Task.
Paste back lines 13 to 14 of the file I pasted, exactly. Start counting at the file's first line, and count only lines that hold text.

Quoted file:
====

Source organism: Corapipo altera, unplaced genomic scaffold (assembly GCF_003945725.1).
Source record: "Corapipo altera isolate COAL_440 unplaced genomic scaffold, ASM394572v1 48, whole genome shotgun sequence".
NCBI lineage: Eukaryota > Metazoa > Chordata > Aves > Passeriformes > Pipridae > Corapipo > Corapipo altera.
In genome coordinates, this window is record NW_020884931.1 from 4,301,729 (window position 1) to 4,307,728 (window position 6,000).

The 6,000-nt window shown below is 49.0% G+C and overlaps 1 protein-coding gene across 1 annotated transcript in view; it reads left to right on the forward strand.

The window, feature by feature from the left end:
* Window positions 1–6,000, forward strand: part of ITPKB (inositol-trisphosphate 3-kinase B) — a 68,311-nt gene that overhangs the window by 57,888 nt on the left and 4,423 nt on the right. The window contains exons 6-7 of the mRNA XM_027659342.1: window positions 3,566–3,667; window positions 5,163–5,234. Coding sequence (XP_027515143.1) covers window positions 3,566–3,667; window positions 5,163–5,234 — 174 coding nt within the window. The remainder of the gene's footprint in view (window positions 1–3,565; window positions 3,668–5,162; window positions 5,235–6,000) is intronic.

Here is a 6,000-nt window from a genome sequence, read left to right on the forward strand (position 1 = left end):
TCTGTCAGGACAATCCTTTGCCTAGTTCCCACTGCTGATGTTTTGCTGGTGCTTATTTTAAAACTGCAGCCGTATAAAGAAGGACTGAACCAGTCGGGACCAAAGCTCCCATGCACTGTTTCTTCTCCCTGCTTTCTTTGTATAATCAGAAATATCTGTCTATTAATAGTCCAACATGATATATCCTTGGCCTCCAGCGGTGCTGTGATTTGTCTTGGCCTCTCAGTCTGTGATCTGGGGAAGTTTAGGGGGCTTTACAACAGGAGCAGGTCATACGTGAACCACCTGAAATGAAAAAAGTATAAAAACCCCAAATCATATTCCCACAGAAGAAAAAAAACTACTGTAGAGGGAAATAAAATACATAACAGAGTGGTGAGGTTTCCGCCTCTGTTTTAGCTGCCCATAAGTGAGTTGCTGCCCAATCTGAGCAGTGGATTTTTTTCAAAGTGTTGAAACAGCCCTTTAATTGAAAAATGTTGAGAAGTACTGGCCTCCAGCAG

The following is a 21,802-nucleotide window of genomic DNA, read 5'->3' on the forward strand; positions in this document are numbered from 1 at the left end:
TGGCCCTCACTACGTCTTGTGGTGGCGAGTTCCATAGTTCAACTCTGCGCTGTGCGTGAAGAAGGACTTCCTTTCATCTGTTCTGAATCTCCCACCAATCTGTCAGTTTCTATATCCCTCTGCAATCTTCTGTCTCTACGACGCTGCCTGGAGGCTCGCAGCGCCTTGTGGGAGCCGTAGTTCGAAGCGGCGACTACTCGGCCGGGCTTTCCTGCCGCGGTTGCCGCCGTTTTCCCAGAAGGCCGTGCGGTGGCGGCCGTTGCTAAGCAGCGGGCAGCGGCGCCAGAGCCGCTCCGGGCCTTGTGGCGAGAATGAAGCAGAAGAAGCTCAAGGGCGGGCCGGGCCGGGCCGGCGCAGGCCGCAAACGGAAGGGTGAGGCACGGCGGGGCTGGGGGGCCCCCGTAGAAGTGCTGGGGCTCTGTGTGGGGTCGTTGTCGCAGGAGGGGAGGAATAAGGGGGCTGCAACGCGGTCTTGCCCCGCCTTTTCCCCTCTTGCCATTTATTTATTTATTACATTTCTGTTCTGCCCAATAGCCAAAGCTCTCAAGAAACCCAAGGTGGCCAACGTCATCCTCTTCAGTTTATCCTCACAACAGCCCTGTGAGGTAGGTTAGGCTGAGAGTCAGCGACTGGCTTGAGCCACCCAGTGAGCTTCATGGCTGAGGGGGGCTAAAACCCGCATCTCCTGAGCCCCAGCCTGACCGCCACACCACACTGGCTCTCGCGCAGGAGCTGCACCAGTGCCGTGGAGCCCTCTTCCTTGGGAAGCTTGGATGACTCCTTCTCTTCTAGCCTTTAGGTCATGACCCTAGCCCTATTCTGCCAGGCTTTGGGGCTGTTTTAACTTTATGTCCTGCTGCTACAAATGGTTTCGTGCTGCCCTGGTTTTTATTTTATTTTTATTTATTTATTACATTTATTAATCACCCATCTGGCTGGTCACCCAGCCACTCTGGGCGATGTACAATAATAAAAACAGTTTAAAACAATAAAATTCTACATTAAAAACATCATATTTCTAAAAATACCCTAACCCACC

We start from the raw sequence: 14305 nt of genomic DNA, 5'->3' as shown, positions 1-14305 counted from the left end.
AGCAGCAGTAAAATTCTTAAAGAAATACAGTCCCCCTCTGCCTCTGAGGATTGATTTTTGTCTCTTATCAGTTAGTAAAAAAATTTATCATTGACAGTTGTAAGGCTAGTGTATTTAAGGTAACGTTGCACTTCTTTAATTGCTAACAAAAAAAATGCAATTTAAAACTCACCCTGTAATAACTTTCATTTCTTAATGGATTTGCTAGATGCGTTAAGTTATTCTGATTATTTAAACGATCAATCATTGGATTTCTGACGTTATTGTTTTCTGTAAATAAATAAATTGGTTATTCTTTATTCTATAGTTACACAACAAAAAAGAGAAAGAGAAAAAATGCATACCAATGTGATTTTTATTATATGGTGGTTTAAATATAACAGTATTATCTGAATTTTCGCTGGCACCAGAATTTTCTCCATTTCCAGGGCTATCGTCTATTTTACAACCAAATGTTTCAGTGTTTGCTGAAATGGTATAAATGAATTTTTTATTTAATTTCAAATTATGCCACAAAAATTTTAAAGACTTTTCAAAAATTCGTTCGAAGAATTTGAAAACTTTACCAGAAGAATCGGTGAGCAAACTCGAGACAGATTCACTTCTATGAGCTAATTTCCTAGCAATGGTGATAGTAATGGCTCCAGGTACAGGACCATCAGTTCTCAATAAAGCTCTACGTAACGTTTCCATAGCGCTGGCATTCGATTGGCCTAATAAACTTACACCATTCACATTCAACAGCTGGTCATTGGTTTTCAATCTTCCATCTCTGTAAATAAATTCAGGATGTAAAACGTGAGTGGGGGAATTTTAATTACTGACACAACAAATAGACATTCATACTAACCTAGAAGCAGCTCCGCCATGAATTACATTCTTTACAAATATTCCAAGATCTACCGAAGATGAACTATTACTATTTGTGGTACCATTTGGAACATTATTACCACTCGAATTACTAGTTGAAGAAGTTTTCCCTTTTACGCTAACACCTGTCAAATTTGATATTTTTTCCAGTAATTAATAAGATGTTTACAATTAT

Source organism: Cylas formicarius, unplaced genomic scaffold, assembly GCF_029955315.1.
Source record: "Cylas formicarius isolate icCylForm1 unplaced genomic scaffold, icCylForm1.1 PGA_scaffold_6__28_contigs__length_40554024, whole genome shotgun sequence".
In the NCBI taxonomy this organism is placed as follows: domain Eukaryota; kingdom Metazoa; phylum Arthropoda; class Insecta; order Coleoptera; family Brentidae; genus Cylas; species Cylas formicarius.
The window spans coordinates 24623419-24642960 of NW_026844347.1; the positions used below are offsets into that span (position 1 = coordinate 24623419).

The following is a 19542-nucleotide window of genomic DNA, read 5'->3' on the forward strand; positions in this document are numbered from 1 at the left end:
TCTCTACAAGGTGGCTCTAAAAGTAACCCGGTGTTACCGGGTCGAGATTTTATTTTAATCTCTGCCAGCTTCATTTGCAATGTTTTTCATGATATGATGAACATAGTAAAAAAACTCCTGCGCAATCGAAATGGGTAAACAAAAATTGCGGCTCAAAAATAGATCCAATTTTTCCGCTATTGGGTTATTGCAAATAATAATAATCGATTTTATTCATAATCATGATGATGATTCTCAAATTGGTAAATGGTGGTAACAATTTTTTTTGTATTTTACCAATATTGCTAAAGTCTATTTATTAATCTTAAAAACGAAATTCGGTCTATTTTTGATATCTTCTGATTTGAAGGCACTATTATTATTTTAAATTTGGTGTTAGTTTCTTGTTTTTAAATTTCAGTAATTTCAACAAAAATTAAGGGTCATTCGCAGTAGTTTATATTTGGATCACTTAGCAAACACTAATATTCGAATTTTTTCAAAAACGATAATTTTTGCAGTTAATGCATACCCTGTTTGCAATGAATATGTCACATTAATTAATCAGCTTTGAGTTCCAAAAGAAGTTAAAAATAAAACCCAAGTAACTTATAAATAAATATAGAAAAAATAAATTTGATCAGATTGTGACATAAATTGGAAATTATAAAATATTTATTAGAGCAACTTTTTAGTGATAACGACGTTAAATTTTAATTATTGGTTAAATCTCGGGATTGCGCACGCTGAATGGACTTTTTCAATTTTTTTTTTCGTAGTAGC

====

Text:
AGCAGCAGTAAAATTCTTAAAGAAATACAGTCCCCCTCTGCCTCTGAGGATTGATTTTTGTCTCTTATCAGTTAGTAAAAAAATTTATCATTGACAGTTGTAAGGCTAGTGTATTTAAGGTAACGTTGCACTTCTTTAATTGCTAACAAAAAAAATGCAATTTAAAACTCACCCTGTAATAACTTTCATTTCTTAATGGATTTGCTAGATGCGTTAAGTTATTCTGATTATTTAAACGATCAATCATTGGATTTCTGACGTTATTGTTTTCTGTAAATAAATAAATTGGTTATTCTTTATTCTATAGTTACACAACAAAAAAGAGAAAGAGAAAAAATGCATACCAATGTGATTTTTATTATATGGTGGTTTAAATATAACAGTATTATCTGAATTTTCGCTGGCACCAGAATTTTCTCCATTTCCAGGGCTATCGTCTATTTTACAACCAAATGTTTCAGTGTTTGCTGAAATGGTATAAATGAATTTTTTATTTAATTTCAAATTATGCCACAAAAATTTTAAAGACTTTTCAAAAATTCGTTCGAAGAATTTGAAAACTTTACCAGAAGAATCGGTGAGCAAACTCGAGACAGATTCACTTCTATGAGCTAATTTCCTAGCAATGGTGATAGTAATGGCTCCAGGTACAGGACCATCAGTTCTCAATAAAGCTCTACGTAACGTTTCCATAGCGCTGGCATTCGATTGGCCTAATAAACTTACACCATTCACATTCAACAGCTGGTCATTGGTTTTCAATCTTCCATCTCTGTAAATAAATTCAGGATGTAAAACGTGAGTGGGGGAATTTTAATTACTGACACAACAAATAGACATTCATACTAACCTAGAAGCAGCTCCGCCATGAATTACATTCTTTACAAATATTCCAAGATCTACCGAAGATGAACTATTACTATTTGTGGTACCATTTGGAACATTATTACCACTCGAATTACTAGTTGAAGAAGTTTTCCCTTTTACGCTAACACCTGTCAAATTTGATATTTTTTCCAGTAATTAATAAGATGTTTACAATTAT

Source organism: Cylas formicarius, unplaced genomic scaffold, assembly GCF_029955315.1.